Select an energy efficient heating & cooling system

Reducing the energy required for heating and cooling is essential to meeting the net zero goal. An air-source heat pump is the most energy efficient heating and cooling system currently available. It takes heat out of the air, even when temperatures fall below zero, and moves it as hot refrigerant through a small pipe to one or more indoor units that deliver heat into the house. In the summer, an air-source heat pump removes heat from the home, even when temperatures are above 100˚F, and delivers cold air to the indoors.

Mini-split heat pumps

Air-source mini-split heat pumps are highly efficient. Compared to large central air handlers, they can be sized more appropriately for homes with very low heating and cooling requirements, which makes them a good match for many zero energy homes. In addition to saving energy, they cost less to install, are usually ductless, and create only two small penetrations in the building shell.

Energy efficiency

Choose a highly efficient model with a heating season performance factor (HSPF) rating of 10.5 or higher and a seasonal energy efficiency rating (SEER) in the mid to high 20s. There are many mini-splits on the market that meet this target. If you’re building in a colder climate, be sure to select a model that will perform well down to -10° F and that they are sized correctly for the specific heating and cooling needs of the home.

Mini-splits owe much of their efficiency to variable speed operation. They run very slowly when the heating need is low and then speed up when the need is high, resulting in very stable room temperatures. Most conventional heating systems (including furnaces, central heat pumps and hydronic systems) can operate at only one level and turn on and off in an attempt to keep the living space at a constant temperature.


Mini-splits deliver heat or cold, depending on the season, to an indoor unit that usually hangs on a wall or can be recessed into a ceiling. In a smaller home with a more open floor plan, only one or two indoor units may be needed to distribute heat or cold to the entire house. In larger homes, where heating and cooling diverse spaces are necessary, a multi-zone system with a single outdoor unit connected to two or more indoor units may be appropriate. While most mini-split systems are ductless, a ducted system is also available that uses relatively small, short ducts to reach different rooms or may share ducting with the ventilation system. Since warm air rises and cool air falls, there will be a special challenge with two-story homes. A multi-zone mini-split allows one unit to be installed upstairs and one downstairs to cover both heating and cooling needs more effectively.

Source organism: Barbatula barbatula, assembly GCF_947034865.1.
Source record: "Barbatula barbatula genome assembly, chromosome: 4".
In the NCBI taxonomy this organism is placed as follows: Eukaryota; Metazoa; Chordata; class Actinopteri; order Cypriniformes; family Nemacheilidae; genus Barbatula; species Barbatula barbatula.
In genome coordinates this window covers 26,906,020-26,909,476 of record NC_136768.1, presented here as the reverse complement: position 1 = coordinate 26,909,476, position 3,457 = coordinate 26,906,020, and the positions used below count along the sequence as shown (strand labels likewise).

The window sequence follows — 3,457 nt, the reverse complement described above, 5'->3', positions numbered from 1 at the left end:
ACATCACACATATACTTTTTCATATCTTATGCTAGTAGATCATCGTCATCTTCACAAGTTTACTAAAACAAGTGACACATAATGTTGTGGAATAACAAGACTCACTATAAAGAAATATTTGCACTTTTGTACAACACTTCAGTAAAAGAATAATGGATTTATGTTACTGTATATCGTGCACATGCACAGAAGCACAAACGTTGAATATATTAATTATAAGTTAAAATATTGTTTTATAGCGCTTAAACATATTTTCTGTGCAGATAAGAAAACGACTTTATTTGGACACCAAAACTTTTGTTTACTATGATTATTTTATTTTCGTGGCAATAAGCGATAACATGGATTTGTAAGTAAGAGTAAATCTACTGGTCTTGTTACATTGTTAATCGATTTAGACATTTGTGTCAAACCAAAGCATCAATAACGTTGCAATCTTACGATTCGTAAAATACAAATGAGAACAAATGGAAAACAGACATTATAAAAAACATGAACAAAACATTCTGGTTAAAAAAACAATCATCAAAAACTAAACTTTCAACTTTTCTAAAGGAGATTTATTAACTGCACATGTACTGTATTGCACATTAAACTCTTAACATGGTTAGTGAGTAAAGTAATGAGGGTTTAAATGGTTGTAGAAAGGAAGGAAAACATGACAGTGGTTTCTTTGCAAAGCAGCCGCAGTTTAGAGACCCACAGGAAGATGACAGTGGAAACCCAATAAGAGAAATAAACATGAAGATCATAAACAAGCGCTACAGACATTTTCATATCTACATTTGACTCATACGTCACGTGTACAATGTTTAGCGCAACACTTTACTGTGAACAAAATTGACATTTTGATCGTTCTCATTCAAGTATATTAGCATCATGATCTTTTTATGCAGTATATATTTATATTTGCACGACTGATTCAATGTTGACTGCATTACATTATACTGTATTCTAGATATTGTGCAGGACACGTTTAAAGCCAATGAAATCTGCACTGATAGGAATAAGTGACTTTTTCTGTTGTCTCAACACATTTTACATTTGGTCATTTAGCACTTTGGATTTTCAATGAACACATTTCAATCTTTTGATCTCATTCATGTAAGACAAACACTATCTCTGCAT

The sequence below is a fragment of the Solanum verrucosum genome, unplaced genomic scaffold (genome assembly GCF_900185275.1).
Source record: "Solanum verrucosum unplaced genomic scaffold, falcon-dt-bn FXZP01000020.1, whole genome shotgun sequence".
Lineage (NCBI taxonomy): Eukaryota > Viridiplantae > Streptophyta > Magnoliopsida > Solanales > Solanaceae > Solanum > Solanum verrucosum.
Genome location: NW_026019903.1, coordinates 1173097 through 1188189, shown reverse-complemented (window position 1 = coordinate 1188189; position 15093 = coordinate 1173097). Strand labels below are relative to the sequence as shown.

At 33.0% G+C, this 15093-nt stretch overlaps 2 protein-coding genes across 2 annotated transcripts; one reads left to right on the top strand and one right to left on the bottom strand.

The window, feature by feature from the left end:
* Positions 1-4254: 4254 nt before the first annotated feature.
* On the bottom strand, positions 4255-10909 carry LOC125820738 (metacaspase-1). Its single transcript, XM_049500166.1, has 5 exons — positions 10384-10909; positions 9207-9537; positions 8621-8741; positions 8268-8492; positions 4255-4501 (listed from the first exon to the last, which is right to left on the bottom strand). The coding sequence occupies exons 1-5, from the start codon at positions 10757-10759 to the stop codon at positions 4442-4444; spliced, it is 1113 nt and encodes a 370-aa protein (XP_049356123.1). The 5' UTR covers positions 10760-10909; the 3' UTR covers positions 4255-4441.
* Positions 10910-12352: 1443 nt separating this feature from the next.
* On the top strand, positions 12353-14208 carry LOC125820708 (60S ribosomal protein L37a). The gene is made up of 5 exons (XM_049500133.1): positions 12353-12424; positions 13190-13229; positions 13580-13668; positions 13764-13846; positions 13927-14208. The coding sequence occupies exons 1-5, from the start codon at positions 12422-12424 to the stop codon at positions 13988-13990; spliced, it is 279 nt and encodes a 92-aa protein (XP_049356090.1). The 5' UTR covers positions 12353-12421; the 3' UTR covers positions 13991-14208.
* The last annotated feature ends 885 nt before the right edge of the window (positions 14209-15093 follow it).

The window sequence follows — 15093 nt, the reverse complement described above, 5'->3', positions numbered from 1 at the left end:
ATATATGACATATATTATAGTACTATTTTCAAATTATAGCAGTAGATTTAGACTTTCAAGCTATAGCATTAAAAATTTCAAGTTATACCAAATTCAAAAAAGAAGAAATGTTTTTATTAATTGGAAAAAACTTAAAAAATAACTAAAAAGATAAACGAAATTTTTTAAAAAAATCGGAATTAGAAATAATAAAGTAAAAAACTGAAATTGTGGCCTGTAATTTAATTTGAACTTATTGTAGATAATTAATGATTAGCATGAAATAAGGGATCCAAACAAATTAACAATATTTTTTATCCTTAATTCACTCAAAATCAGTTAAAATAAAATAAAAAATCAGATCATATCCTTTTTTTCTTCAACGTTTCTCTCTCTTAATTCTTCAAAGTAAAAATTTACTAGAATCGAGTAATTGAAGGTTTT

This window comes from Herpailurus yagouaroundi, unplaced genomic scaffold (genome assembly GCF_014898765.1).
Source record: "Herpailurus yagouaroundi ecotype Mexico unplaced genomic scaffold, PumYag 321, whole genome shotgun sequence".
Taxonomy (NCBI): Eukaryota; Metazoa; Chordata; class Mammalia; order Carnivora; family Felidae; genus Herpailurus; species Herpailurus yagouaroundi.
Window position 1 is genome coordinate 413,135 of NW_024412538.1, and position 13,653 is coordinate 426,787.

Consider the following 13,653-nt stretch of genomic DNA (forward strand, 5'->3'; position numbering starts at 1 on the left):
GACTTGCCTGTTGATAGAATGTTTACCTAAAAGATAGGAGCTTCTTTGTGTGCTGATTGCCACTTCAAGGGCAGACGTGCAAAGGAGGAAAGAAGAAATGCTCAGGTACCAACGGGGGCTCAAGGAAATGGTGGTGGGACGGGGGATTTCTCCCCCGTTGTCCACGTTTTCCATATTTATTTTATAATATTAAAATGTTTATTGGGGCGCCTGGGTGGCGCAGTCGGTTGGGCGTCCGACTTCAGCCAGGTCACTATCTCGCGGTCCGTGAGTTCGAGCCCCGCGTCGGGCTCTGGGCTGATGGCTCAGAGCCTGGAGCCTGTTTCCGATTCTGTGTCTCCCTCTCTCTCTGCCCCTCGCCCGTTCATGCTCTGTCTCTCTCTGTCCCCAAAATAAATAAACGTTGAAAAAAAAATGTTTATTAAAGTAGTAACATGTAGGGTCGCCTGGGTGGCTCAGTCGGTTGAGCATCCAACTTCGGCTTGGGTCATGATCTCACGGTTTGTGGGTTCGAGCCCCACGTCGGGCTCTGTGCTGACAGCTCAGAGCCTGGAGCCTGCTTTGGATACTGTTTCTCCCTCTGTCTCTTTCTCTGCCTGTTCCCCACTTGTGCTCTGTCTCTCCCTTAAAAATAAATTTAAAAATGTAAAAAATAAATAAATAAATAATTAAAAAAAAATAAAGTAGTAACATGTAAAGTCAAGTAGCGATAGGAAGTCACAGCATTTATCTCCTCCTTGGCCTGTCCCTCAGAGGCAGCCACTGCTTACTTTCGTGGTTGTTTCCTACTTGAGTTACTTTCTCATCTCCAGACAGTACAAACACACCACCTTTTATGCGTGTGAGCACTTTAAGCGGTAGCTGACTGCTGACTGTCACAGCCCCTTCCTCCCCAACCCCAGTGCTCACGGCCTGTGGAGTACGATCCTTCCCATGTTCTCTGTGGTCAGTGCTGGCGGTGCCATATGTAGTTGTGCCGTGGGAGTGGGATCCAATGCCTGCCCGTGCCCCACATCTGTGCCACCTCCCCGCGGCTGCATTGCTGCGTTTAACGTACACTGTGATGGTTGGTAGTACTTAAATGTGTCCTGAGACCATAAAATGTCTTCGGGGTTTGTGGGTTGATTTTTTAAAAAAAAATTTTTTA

Cold climates

In cold climates, be sure to select a cold climate rated heat pump. They work well even when the temperatures are -10°F, provided they are sized properly. In very cold climates a simple backup heating system, such as one or more electric resistance wall heaters, can be installed in the bathrooms or areas not well served by the mini-splits. These heaters will be used rarely or not at all, but they provide inexpensive insurance in case of extreme weather or heat pump failure.

Warm climates

Some of mini-splits cool much more efficiently and are more quiet than standard air conditioners. That makes them especially suitable for warmer climates.

Proper sizing

To properly size an energy-efficient heating and cooling system, several factors need to be considered, including the size and layout of the building, the climate in the region, the level of insulation in the walls and roof, and the number and type of windows. A professional HVAC (Heating, Ventilation, and Air Conditioning) contractor can perform a load calculation to determine the heating and cooling requirements for the building based on these factors. This calculation takes into account the building’s heat gain and heat loss, which is affected by factors such as the number of occupants, the number of appliances, and the level of air infiltration. By properly sizing the system, you can ensure that it operates efficiently, saving energy and reducing your utility bills.

The lowest expected outdoor temperature is called the “design temperature” of the building. Conventional heating and cooling equipment are commonly sized for this worst-case temperature. There are usually only a few hours of the year that reach the design temperature and therefore require full capacity. Recent research has shown that it’s important not to oversize a mini-split system, as is commonly done with other types of heating equipment. Oversizing can lead to excessive “cycling” when the system turns on and off much too frequently. This happens when the outdoor winter temperature is warmer and the equipment capacity is too great. The thermostat is rapidly satisfied, and the unit shuts off, only to come on again very soon. Excessive cycling will reduce operating efficiency and shorten equipment life. Within normal temperature ranges, properly sized equipment will run for longer periods at slower speeds providing for more even temperatures and more efficient operation.

It’s okay to match the mini-split size to the expected design heat load without over-sizing for additional capacity. Small electric heaters can be installed as backup heat for the mini-split on rare days of unusually extreme cold or in case of emergency.

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